A non-polluting, community-owned mass transport system for Mumbai
the idea seems too good to be true: a community-owned mass transit system for Mumbai. But the Konkan Railway Corporation Limited with its skybus project has envisioned just that. Apart from bringing down pollution levels in the city (it will run on electricity), the new proposal will be owned by the people travelling in it. The government of Maharashtra has already commissioned a project, which is scheduled to take off within two years. Konkan Railway Corporation Limited, the company that has indigenously developed this technology, foresees that along a 10-km route for a city like Mumbai, a 10 sq km area -- with a population of 2-3 million -- could form a community area. The community would own the skybus running through their area. A series of such routes would cover the entire city.
Each member of the community will be a shareholder in the project and will be required to buy a minimum of 150 shares at Rs 100 per share and sign the shareholders agreement and become a gold cardholder. A gold cardholder would be travelling at a much lesser cost than other passengers. For example, the passenger would be entitled to a monthly travel charge card at Rs 150 valid for 100 journeys, which would mean that he/she would need to pay a maximum charge of Rs 1.50 only. On the other hand, a non-community member will buy the same monthly card at Rs 500 per 100 journeys -- that is minimum and maximum entry charge of Rs 5, which would even then be lower than the present bus fares.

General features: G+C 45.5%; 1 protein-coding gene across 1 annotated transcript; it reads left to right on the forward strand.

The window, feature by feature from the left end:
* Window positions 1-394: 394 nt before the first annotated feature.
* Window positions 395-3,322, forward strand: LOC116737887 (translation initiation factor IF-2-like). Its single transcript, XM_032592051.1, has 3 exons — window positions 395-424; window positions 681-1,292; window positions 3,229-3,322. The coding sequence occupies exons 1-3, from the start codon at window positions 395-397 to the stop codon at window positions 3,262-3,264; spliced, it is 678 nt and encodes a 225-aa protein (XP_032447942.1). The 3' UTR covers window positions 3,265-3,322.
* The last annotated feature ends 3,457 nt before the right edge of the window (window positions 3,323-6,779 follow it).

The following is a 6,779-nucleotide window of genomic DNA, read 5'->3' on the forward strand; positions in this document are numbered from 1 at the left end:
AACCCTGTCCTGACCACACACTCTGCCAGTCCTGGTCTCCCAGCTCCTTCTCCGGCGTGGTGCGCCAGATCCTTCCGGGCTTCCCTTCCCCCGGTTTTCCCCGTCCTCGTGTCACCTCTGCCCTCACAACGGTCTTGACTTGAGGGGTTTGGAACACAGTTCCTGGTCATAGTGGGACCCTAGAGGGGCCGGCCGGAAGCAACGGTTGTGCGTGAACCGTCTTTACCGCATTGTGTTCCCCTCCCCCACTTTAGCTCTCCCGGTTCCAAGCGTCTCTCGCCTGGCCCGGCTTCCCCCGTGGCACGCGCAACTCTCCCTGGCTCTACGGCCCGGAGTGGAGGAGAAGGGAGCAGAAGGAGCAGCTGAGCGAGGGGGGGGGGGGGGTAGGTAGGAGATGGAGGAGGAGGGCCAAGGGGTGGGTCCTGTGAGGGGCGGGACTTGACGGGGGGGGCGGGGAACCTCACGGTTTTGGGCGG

According to B Rajaram, managing director, Konkan Railway Corporation Limited, the proceeds will go to a trust. Many non-governmental organisations ( ngo s) in Mumbai who have been fighting for clean air, have also extended their support to the project. Meher Rafat of Citizen's Leadership in Environmental Action and Networking ( clean air ), and Debi Goenka of the Bombay Environmental Action Group ( beag ), both Mumbai-based ngos, have been instrumental in campaigning for this project. "If communities become owners and the effort actually brings down air pollution levels, then why not?" says Meher Rafat of clean air .
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